In similar way, at Kavetsky Institute of Experimental Pathology, Oncology and Radiobiology (Kyiv, Ukraine), we treated two patients with recurrent GBMs of parietal and temporal brain regions (a male of 50 years and a woman of 60 years) [59]. PS Alasens was administered through a nasogastric tube for three hours before irradiation of the tumor bed at the rate of 60 mg/kg body weight. PDT was performed by “Lika-surgeon” with wavelength of 635 nm (“Photonics Plus”, Cherkassy, Ukraine) using fractionation mode (1 min exposures — 1 min interval) and irradiation dose of 100 J/cm2. The man lived 24 months maintaining the ability to work for 18 months. The woman lived nine months and died of heart failure that occurred as a consequence of chemotherapy.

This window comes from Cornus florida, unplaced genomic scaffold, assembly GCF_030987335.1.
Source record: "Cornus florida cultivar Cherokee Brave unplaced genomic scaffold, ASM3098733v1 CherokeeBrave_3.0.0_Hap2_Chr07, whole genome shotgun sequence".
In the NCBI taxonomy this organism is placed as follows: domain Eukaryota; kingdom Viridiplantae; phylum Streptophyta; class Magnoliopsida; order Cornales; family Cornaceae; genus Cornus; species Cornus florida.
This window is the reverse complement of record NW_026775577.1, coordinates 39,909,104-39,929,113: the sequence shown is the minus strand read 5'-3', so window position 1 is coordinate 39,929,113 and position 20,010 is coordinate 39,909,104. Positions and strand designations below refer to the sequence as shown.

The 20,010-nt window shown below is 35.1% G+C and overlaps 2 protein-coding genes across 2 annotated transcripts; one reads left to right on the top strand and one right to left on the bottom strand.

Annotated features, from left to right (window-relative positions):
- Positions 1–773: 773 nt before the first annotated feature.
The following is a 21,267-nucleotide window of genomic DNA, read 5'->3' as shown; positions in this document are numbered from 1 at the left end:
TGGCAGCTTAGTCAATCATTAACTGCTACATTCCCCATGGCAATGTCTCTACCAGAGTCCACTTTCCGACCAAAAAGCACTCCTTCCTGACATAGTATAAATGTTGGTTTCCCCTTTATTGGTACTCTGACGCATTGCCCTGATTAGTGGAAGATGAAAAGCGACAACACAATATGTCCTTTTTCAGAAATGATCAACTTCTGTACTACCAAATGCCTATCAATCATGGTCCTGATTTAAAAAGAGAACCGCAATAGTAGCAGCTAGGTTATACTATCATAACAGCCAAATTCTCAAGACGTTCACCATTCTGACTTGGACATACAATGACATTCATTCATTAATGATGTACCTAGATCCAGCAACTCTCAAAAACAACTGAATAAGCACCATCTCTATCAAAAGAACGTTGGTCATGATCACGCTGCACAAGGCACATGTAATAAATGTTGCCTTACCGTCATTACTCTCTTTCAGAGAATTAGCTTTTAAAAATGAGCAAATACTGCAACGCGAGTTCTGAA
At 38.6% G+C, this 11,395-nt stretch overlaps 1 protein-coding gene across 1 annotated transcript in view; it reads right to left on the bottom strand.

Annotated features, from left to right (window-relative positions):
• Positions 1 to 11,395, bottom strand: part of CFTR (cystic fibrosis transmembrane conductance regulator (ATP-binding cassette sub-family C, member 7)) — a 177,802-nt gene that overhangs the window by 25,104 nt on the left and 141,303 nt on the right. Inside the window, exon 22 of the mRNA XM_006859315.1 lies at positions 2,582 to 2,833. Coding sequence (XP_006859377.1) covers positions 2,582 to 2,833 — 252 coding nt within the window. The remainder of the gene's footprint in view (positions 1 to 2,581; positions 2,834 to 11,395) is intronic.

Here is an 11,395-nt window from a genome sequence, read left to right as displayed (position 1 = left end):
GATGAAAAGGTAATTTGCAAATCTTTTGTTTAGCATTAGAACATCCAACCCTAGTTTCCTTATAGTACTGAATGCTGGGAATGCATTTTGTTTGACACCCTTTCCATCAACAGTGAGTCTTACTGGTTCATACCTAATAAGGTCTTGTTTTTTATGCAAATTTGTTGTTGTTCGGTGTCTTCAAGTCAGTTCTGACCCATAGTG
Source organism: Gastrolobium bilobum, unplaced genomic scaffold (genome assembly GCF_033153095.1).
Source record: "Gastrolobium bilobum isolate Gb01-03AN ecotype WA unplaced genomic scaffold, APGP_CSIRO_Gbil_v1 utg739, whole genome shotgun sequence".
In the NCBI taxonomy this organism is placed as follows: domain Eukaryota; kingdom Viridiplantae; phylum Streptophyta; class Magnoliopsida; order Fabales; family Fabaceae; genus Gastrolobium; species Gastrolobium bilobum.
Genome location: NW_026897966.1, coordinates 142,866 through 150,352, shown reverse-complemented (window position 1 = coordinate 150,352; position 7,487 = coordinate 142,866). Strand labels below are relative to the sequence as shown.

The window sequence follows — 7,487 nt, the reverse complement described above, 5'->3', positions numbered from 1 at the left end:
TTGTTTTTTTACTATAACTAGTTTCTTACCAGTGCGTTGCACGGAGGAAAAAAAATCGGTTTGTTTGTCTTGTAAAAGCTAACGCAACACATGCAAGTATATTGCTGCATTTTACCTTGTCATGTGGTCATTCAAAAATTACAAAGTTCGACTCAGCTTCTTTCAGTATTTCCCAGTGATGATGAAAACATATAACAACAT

Numerous published reports indicate the incre­asing importance of PDT as an adjuvant for neurosurgical interventions. The series of clinical studies were carried out in which the fluorescence resulting from laser excitation of the PS was used for intraoperative tumor tissue monitoring during resection of glial neoplasms [47, 60–64]. With applying intraoperative PDT and PDD median survi­val of patients with BTs reaches 21 months [65]. However, since in the most of the studies there wasn’t sufficient number of patients, it is difficult to definitely prove that the PDT and PDD of BTs strongly affect the prolongation of disease-free interval and median survival of patients.